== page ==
“It’s very hard for me to imagine an American who doesn’t know someone who has died or have a family member who has died,” said Ali Mokdad, a professor of health metrics at the University of Washington in Seattle. “We haven’t really fully understood how bad it is, how devastating it is, for all of us.”
12:05 p.m. Biden to boost pandemic lending to smallest businesses
WASHINGTON — President Joe Biden is targeting federal pandemic assistance to the nation’s smallest businesses and taking steps to further equity in what is known as the Paycheck Protection Program.
The administration is establishing a two-week window, starting on Wednesday, in which only businesses with fewer than 20 employees — the overwhelming majority of small businesses — can apply for the forgivable loans. Biden’s team is also carving out $1 billion to direct toward sole proprietors, such as home contractors and beauticians, the majority of which are owned by women and people of color.
Other efforts will remove a prohibition on lending to a company with at least 20% ownership by a person arrested or convicted for a nonfraud felony in the prior year, as well as allowing those behind on their federal student loans to seek relief through the program. The administration is also clarifying that noncitizen legal residents can apply to the program.
The PPP, first rolled out in the earliest days of the coronavirus pandemic and renewed in December, was meant to help keep Americans employed during the economic downturn. It allows small and mid-size businesses suffering a loss of revenue to access federal loans, which are forgivable if 60% of the loan is spent on payroll and the balance on other qualified expenses.
9:15 a.m. Companies are marketing cabins as pandemic-safe escapes for city dwellers
After spending nearly a year cooped up by the pandemic, many of us have thought about getting away from home.
But what do you do if vacations that require boarding a plane, checking into a hotel or navigating crowded spaces scare you? An entire outdoor hospitality industry is blossoming to meet this need.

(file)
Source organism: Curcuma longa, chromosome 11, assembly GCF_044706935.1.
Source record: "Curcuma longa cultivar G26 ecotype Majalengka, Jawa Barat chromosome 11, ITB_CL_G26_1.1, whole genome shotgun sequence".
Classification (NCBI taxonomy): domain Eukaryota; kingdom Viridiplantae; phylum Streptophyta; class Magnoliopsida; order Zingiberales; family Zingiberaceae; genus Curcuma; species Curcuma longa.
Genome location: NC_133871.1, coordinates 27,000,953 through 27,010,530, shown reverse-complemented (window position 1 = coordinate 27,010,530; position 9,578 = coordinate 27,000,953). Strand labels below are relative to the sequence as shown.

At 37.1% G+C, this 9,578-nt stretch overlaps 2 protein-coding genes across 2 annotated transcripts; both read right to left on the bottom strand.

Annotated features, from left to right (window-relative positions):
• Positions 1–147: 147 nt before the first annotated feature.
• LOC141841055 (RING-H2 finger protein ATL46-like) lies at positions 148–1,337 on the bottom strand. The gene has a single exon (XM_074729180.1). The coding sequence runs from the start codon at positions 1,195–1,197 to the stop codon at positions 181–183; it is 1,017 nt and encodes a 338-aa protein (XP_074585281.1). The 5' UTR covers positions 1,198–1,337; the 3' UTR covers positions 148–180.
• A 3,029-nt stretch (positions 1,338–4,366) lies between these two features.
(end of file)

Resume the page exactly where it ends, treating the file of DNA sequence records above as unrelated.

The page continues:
Getaway has opened its first Chicago-area outpost, offering those in the city a chance to escape safely into nature.
Bordered by woods and a small lake, Getaway Barber Creek is in Grand Junction, Michigan, just over two hours from Chicago and will have 41 socially distant cabins available beginning in April.
Other enterprises offering an isolated experience in Illinois include Glamping Hub, a global luxury outdoor accommodations company, and Hawk Valley Retreat & Cottages in Galena.
Jon Staff, the founder and CEO of Getaway, said a lot of guests in the past year have wanted to get out of their houses and apartments to go somewhere safe without a lobby, restaurant, other people, or the pressures of work and staring at a Zoom screen.
In 2020, the company experienced nearly 100% occupancy in its existing locations and a 150% increase in bookings from 2019.
“Nature is really good for reducing our stress and anxiety, which I think we need now more than ever,” Staff said.
- State health officials on Sunday announced 1,585 new probable and confirmed COVID-19 cases and an additional 35 virus-related deaths.
- State health officials also announced 13,433 coronavirus vaccines were administered Saturday, the fewest shots injected in a day in nearly a month.